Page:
As you correctly point out, the Draft Transport Master Plan was supposed to be released at the end of June, but here we are in the middle of August and there is no sign of a comprehensive plan being released anytime soon. Meanwhile, Infrastructure NSW is due to release its masterplan for infrastructure development in September and going by reports in the media, its plan is likely to conflict with what Transport for NSW is proposing (assuming there is a further plan to be released). All of this leads me to conclude that they just don't know what they are doing, which what is so scary.
It was inevitable that this scenario would eventuate, when Infrastructure NSW was given the role of preparing its own infrastructure plan alongside a plan being prepared by Transport for NSW. There is a clear conflict here and Infrastructure NSW should have been restricted to an independent advisory role on potential infrastructure projects submitted to it by state bodies, including Transport for NSW, in the same way in which Infrastructure Australia operates. Its role should not be to dictate or even suggest what infrastrucure projects are appropriate for the state. The government has got itself into this mess by its poor planning in setting up this organisation.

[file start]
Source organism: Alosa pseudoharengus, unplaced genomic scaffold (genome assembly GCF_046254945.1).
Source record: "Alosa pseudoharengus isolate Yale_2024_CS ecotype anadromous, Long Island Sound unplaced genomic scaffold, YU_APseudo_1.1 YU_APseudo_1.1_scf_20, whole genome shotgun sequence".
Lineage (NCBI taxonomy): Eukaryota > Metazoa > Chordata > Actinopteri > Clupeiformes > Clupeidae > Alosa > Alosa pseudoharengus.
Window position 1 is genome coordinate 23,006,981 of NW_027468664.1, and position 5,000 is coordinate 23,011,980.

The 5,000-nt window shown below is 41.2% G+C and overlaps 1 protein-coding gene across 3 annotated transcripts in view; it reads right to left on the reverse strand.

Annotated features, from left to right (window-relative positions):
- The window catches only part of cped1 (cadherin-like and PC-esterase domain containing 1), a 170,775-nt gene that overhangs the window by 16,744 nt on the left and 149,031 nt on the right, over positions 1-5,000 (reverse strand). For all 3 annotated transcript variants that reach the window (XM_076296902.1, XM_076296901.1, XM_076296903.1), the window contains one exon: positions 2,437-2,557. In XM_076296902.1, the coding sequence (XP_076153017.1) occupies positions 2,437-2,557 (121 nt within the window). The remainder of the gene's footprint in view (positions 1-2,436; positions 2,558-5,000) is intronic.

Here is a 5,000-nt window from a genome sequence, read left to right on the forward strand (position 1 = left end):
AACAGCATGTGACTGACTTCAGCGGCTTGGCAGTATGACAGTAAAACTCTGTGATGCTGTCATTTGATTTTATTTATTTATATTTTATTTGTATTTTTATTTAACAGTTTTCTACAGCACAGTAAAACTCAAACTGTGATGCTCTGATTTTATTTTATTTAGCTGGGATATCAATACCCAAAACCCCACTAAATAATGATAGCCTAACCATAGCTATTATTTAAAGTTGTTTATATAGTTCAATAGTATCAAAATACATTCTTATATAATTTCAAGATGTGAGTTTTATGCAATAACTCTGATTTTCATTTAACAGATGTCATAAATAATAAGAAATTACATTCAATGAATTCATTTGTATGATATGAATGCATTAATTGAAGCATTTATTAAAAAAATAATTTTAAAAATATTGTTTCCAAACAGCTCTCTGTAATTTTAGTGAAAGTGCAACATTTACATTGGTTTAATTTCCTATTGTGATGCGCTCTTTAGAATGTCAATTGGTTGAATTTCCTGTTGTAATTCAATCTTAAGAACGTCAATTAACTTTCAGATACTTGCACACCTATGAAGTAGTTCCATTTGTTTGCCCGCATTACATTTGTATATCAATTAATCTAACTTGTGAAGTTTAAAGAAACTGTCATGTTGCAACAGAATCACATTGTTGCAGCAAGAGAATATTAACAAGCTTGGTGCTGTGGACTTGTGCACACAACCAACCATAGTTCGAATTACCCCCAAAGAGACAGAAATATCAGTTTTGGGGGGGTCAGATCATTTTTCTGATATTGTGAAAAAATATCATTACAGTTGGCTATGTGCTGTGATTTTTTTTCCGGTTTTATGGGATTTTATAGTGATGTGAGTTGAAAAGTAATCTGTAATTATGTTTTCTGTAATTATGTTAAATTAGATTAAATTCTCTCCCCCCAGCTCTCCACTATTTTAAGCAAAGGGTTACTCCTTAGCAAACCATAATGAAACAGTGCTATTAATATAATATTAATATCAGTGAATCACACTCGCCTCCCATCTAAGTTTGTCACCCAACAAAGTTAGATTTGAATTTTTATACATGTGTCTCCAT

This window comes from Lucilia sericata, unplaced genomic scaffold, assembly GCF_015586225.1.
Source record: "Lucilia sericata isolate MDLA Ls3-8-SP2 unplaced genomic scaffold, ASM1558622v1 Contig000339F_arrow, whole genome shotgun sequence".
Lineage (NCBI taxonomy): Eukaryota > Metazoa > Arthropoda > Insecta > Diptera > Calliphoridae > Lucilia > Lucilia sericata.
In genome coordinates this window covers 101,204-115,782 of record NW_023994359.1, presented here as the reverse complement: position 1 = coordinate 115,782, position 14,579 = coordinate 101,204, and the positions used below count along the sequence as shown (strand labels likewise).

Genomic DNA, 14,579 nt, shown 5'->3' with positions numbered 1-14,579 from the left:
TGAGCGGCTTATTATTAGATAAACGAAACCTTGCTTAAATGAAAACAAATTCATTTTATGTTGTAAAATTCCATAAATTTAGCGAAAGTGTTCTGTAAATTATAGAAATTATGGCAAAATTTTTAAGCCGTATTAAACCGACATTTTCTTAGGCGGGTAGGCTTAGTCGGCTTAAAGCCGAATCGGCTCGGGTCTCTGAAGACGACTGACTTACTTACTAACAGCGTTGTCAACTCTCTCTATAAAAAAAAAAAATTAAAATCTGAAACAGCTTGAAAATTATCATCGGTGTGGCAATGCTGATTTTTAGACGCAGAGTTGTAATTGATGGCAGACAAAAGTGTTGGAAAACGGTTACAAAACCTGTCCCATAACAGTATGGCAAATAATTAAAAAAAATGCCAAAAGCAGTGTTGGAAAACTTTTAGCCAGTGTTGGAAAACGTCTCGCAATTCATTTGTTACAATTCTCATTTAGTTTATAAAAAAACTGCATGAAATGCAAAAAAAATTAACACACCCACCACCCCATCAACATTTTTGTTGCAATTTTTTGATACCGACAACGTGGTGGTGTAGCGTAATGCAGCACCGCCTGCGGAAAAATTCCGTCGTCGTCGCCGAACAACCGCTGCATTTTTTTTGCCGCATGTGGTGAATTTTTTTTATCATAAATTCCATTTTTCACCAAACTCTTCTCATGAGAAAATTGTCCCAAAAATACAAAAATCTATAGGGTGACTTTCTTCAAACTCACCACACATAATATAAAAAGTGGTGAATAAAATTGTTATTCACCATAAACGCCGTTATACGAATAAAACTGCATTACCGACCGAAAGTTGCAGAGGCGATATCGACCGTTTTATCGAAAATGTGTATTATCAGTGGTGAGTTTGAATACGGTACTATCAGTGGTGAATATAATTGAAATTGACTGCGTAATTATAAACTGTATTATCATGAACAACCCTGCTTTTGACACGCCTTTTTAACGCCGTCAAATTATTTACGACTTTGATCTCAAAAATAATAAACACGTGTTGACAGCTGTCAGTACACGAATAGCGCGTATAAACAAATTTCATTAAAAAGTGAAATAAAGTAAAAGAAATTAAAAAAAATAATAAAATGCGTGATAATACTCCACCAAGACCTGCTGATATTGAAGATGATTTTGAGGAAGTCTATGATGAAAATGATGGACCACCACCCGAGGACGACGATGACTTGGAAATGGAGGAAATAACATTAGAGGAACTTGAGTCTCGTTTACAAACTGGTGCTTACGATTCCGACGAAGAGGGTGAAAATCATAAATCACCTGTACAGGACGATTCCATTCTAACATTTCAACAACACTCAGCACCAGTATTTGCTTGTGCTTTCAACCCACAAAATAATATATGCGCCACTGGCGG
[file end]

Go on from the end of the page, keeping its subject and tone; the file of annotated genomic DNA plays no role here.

As for the government's "Sydney's Rail Future" report, it is clearly a response to its failed attempt to seek funding for the North West Rail Link from Infrastructure Australia and its unwillingness to address the legitimate questioning of the shortcomings in their submission. Anyone with half a brain can see that this proposal is not going to work and it is almost universally condemned by independent transport experts and commentators as a flawed plan which leaves a lot of unanswered questions.
St George said on Tue 07 August 2012 at 20:42
To Northern Light and "Peter in Sydney" - You may be interested in a post which was added to the "Recent Topics" thread on this website on 7 August, headed "Sydney's Rail Future - a possible variation".
Chesswood said on Sat 04 August 2012 at 17:46
According to http://www.abc.net.au/news/2012-08-03/government-ridicules-roads-funding-pledge/4175314?section=nsw, Mr Albanese (Federal transport minister) says the present Opposition will never be able to pay for the roads it has promised, given that it has also promised to drop the carbon tax and the Mineral Resource Rent Tax.
Peter in Sydney said on Tue 31 July 2012 at 20:44
The talk of converting parts of the system to be compatible with single deckers is a red herring. Our network ran single deck trains since its inception. At most all that would be required is a pantograph with more travel for the single deckers. This is not a particularly difficult challenge. As for dwell times my observation is that the station with the greatest problem is Town Hall and this is because of the narrow and severely obstructed platforms. If only Town Hall could have platforms added on the outsides so that those getting off did not have to fight those getting on then the dwell times would be reduced just as they are at Olympic Park. Failing that what about front door for getting off and rear door for boarding at Wynyard, Town Hall and Central.